- GRAMMY Live
"Making it" in the music business means something different than it used to. The concept of reaching for the stars has become counterbalanced by the notion of striving to make a living by touring smartly and economically. Many artists no longer tour to promote an album, they record music to promote a tour. While it is easy for GRAMMY-winning superstars such as Paul McCartney and U2 to book concerts around the globe at will, indie artists seeking to break through have to be more fiscally mindful.
"When I was starting out, gas was 21 cents a gallon, motel rooms were $19.95 a night and truck rentals were 25 bucks a week," recalls Twisted Sister guitarist and manager Jay Jay French. "You could make $150 a night playing in bars. Your overhead was so low that $900 a week gave you plenty of money to survive, rehearse and make demos while you were dreaming of becoming a rock star. These days, you have to pay $150 to start in some bars. Gas is $5 a gallon, motels are $100 a night and truck rentals are $500 a week."
The first step to becoming a successful live act is to cultivate a loyal local following. Steve Karas, co-founder of multiservice company SKH Music, recommends focusing first on markets close to home and playing repeatedly in cycles of every 8–12 weeks to grow a fan base.
"By keeping those markets in proximity to one another, you create an environment where those markets overlap one another, giving fans an opportunity to go to show A or show B, which are in proximity to their homes," says Karas.
Strong local acts also have a better chance of opening for a national headliner passing through town. Singer/songwriter Mike Ruocco, a former member of rock bands SR-71 and Cinder Road, visits the Pollstar website five times a day to scout for potential opening slots for national acts doing local shows. He has also been speaking with a similar genre artist about doing an acoustic tour.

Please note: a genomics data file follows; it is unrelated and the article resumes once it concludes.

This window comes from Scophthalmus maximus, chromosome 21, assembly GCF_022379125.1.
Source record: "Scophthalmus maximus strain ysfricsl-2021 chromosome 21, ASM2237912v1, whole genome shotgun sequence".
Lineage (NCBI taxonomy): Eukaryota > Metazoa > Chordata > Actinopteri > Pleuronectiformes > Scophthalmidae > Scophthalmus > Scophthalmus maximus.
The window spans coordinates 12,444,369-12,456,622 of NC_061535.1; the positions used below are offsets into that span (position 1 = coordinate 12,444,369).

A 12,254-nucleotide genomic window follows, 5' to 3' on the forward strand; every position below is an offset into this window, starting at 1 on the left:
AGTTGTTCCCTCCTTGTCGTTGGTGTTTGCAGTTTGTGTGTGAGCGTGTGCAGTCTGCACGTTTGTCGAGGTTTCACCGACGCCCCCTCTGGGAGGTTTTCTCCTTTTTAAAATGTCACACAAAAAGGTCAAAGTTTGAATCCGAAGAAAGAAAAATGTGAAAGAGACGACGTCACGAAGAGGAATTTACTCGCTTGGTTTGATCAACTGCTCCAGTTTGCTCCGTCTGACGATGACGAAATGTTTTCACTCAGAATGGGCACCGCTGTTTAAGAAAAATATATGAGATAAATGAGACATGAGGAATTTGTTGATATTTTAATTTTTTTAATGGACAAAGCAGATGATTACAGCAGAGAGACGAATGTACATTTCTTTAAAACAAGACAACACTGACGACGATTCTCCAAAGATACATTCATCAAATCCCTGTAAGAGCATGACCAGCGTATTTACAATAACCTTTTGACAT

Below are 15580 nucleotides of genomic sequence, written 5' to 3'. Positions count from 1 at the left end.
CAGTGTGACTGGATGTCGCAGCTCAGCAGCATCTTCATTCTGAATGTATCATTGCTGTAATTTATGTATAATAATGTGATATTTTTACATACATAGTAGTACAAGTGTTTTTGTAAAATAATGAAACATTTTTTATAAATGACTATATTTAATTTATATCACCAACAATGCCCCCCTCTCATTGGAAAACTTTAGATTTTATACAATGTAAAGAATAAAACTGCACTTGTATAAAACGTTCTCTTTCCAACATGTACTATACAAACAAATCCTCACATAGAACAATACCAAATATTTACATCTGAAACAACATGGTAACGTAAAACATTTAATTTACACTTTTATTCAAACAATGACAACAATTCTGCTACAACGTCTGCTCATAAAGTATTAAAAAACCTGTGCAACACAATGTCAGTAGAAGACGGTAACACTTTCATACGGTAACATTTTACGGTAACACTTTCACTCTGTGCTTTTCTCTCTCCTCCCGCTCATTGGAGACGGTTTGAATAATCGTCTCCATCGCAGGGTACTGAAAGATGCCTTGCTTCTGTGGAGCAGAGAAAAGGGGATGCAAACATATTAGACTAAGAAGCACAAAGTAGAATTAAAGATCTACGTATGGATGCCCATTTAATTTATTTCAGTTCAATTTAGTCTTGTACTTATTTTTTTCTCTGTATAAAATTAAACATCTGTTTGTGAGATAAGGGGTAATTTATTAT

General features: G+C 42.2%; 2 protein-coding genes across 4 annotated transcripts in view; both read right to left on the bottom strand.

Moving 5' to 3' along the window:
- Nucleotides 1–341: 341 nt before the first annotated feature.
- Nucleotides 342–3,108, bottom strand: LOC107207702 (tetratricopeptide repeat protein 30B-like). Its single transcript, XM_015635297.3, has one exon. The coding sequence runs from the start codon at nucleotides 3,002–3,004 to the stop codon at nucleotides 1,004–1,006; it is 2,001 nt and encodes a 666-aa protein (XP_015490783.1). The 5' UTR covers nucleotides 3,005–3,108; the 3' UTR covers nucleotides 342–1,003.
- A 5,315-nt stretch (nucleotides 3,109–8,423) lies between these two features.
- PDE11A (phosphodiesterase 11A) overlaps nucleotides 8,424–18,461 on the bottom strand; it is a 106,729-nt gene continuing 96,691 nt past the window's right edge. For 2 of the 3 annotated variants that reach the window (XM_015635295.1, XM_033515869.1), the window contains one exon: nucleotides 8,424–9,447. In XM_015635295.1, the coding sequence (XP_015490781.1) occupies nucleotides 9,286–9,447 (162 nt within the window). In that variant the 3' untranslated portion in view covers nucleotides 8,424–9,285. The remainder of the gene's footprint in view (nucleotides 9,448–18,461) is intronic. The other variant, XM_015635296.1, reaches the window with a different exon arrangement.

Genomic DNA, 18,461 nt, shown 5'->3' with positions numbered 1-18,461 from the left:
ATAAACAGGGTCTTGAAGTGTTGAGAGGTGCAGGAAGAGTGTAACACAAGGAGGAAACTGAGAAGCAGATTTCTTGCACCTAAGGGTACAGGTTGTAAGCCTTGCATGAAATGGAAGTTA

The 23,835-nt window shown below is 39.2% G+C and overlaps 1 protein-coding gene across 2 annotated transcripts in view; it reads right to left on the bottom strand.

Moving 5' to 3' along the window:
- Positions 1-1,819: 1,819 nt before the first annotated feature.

"It's easier to do [an acoustic tour] because you can play these 150 to 300 seat rooms or coffeehouses as a solo artist, and people can come out there inexpensively, listen to some quality music and you can get some organic fans," says Ruocco. "It's certainly not glamorous, but if you're a lifer like me and your only alternative to tour is going in your own car with a guitar player and a box full of CDs and T-shirts and playing coffeehouses, then that's what you do."
When Cinder Road opened for Daughtry in 2007, they played for free on the first leg but sold 100 CDs per night. "Then on the second leg of the tour we moved from being the opening band to the direct support band and got 250 bucks a night," adds Ruocco. "But playing for 1,500 to 2,000 people a night is what mattered."
Genre-bending singer/songwriter Erin Barra has put plenty of effort into touring, often doing both radio and in-store performances on the day of a show. It helps that MMD, Blackheart Records' third-party distribution and marketing company, distributes her music.